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Old 06-07-2004, 09:45 AM   #1 (permalink)
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how many volts can a coil handle

HI ALL
Some of you may remember I was having hot starting probs. Well come to find out I was only getting 5 volts to my coil even at start up.. so I hooked up a switch to supply 12v to my coil when starting sence my system wasn't doing it.. When I checked the volts befor I put in the switch it was 5v key on, 8v running, and 10v reving. With the added switch turned on I'm getting 12v key on, 14v running, and 16+ reving . I noticed a slight miss at idle and when I would turn the added switch on it would clear up.. I though OOO hotter spark, cleaner burn, more power... right...
So I guess my question is can a coil handle short burst of more volts (say 14v to 16v) with out frying out. So one could use the hotter spark during a race for more power.
Thanks
Tim
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Old 06-07-2004, 10:25 AM   #2 (permalink)
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how many volts can a coil handle

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Old 06-07-2004, 10:29 AM   #3 (permalink)
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how many volts can a coil handle

Stock coils use only 6 volts, 12 volts are too much.
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Old 06-07-2004, 10:42 AM   #4 (permalink)
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how many volts can a coil handle

HI
I guess I should have stated I am using a accell standard size super stock coil it does say 12v on it..
Tim
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Old 06-07-2004, 11:13 AM   #5 (permalink)
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how many volts can a coil handle

MSD 6-series ignitions supply the coil with 480v. I don't know whether it's continuous or bursts...but they work great.
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Old 06-07-2004, 12:54 PM   #6 (permalink)
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how many volts can a coil handle

Aren't you running a Duraspark? Should be 12V. Try running a relay & see if it helps
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Old 06-07-2004, 02:01 PM   #7 (permalink)
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how many volts can a coil handle

HAY YA QTRMILER
Yes I'm running a Duraspark. I just looked at a diagram maybe I need to look at my power supply wire to the module It might be on the wronge side of the resistor wire that powers the coil. One guy says that there is only supose to be 7v at the coil?? Shouldn't I have at least 12v to the red wire of the module? and Maybe 12v to the white wire as well??
Tim
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Old 06-07-2004, 04:13 PM   #8 (permalink)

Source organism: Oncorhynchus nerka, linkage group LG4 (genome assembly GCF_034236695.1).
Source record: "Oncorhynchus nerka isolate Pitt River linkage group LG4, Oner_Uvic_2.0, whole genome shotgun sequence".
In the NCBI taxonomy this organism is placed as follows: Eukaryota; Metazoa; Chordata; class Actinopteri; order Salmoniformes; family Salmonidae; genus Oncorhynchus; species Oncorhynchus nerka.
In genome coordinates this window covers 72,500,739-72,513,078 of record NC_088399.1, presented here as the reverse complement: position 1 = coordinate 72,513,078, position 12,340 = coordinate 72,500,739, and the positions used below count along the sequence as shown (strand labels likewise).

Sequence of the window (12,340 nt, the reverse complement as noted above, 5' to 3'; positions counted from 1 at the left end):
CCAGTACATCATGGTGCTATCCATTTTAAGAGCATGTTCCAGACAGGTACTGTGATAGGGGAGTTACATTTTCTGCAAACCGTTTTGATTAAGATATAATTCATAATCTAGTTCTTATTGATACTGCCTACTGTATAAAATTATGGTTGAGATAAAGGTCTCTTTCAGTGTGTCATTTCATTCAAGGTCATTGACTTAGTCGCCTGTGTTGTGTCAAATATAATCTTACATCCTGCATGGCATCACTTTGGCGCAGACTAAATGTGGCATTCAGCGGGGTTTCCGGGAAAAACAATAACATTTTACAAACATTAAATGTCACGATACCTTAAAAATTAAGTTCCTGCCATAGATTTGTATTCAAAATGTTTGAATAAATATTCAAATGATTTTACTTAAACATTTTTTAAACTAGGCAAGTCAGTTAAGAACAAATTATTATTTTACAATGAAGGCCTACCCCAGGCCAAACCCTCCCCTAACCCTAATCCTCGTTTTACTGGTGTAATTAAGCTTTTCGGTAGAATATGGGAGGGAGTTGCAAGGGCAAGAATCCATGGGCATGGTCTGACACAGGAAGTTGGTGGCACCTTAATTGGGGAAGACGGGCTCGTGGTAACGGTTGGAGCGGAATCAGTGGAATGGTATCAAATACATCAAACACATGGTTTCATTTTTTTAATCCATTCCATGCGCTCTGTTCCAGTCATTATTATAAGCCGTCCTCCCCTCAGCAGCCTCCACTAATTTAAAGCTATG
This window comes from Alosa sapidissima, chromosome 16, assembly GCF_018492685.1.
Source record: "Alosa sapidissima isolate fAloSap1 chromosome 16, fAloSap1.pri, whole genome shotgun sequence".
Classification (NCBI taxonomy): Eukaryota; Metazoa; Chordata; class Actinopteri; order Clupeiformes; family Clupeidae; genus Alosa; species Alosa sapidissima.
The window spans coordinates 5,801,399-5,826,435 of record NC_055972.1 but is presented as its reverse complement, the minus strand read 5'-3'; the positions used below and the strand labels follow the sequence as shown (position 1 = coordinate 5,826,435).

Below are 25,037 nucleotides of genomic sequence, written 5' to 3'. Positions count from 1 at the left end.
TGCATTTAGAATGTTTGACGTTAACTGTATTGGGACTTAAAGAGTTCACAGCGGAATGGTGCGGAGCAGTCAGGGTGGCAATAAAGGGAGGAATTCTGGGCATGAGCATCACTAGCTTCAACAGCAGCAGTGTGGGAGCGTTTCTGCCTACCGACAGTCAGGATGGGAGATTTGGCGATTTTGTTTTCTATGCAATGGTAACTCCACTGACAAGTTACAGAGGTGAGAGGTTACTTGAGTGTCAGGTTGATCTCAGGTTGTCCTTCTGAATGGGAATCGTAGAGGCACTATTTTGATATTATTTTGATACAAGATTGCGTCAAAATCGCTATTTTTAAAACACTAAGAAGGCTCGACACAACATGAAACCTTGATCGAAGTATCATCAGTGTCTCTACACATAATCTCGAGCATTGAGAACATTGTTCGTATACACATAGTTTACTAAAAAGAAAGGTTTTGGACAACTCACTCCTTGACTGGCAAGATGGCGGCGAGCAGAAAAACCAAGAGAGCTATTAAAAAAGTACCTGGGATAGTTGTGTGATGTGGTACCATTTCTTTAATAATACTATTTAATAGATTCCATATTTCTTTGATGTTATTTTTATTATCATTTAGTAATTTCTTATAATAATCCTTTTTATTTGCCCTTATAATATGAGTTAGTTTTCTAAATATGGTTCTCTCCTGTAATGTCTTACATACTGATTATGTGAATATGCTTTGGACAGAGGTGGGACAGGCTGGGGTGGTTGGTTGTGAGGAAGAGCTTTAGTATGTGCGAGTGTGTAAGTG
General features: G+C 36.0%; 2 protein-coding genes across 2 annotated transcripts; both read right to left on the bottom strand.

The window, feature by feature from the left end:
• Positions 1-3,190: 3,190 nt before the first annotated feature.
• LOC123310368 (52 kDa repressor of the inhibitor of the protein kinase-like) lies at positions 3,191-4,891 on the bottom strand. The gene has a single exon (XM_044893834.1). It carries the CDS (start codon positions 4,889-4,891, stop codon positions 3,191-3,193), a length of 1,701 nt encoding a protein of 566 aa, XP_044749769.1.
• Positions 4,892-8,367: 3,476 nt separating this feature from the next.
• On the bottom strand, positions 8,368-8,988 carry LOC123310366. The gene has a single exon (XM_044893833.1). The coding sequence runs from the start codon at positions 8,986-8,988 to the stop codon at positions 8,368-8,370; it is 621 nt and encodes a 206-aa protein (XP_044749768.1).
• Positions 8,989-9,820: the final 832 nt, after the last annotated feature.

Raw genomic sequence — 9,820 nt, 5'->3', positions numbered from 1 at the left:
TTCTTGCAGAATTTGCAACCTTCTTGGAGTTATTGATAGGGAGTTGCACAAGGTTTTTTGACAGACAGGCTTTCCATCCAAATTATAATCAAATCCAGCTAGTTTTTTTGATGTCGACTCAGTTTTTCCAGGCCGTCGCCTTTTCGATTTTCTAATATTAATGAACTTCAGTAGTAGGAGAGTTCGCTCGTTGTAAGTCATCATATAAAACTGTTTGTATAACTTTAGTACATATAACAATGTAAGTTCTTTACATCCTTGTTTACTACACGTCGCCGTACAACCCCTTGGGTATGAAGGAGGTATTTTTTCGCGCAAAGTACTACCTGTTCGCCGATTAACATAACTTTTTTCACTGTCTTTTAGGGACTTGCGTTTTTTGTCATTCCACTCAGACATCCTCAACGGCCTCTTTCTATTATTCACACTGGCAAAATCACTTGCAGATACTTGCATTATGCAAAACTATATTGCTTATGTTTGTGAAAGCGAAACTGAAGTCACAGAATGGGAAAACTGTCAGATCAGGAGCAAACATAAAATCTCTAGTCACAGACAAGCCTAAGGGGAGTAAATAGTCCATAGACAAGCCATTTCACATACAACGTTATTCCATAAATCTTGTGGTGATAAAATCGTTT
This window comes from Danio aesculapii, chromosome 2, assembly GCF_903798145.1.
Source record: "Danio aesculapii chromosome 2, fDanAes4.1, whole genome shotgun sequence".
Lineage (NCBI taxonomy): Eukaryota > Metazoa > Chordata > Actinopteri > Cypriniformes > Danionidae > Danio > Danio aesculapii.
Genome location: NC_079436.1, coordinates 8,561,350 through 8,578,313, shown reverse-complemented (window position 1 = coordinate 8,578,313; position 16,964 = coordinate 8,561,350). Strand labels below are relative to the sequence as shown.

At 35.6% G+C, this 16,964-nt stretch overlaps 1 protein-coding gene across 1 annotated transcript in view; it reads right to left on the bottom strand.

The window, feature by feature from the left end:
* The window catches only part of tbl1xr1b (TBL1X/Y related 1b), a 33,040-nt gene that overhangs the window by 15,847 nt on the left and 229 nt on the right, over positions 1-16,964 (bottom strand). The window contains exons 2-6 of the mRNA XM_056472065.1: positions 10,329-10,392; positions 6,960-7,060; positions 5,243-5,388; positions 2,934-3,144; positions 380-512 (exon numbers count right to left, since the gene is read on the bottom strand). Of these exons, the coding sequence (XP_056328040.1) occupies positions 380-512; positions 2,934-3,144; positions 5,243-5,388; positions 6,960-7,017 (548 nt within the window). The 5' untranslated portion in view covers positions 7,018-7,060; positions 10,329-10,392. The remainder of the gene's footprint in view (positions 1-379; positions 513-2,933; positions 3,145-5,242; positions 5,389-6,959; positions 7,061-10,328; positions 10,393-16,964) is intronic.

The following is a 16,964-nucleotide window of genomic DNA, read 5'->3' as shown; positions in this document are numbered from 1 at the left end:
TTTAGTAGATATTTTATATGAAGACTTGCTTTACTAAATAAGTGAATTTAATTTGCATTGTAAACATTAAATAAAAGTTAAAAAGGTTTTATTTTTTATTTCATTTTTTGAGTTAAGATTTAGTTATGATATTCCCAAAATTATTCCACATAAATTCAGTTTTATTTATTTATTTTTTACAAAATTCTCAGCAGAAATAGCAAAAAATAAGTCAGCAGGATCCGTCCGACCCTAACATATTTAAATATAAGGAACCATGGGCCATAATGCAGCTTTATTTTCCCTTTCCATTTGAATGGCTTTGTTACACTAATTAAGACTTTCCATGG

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how many volts can a coil handle

Electrically, this is what can happen if the coil gets too much voltage:

The primary winding can't support the current thru it and it burns out

The secondary voltage becomes so high that the dielectric (usually oil) breaks down (begins to conduct electricity) and the coil burns out.

The spark plug wires can't handle the secondary voltage and the dielectric (usually silicone) breaks down and the spark jumps to ground before the spark plug.

Unless the coil is rated for 12-14 volts on the primary, like a flame thrower, it won't be able to handle it and it's life will be shortened.



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Old 06-07-2004, 05:45 PM   #9 (permalink)
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how many volts can a coil handle

The problem with coils getting too hot with 12V occurs mainly at low rpm, hence the voltage is reduced. At higher rpm, they can handle more voltage (as they are "emptied" more often", which is adjusted by a Duraspark module. In the old days, no voltage adjusting adjusting electronics were available, so it was operating at 5-6 Volts at all rpm.
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Old 06-07-2004, 06:33 PM   #10 (permalink)
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how many volts can a coil handle

Ah yes, the Pertronix Flamethrower coil. Epoxy-filled,
black in color, standard in size and capable of surviving
a full 12 volts on the primary side. It's a very high
quality Echlin part available at your neighborhood NAPA
store. Not all coils are created equally, that one will
definitely take a lot of more abuse than most of the
other "replacement" coils available. Pertronix is getting
a pretty deep deal on them because they're actually a
couple of bucks cheaper there than at NAPA.
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Old 06-08-2004, 08:17 AM   #11 (permalink)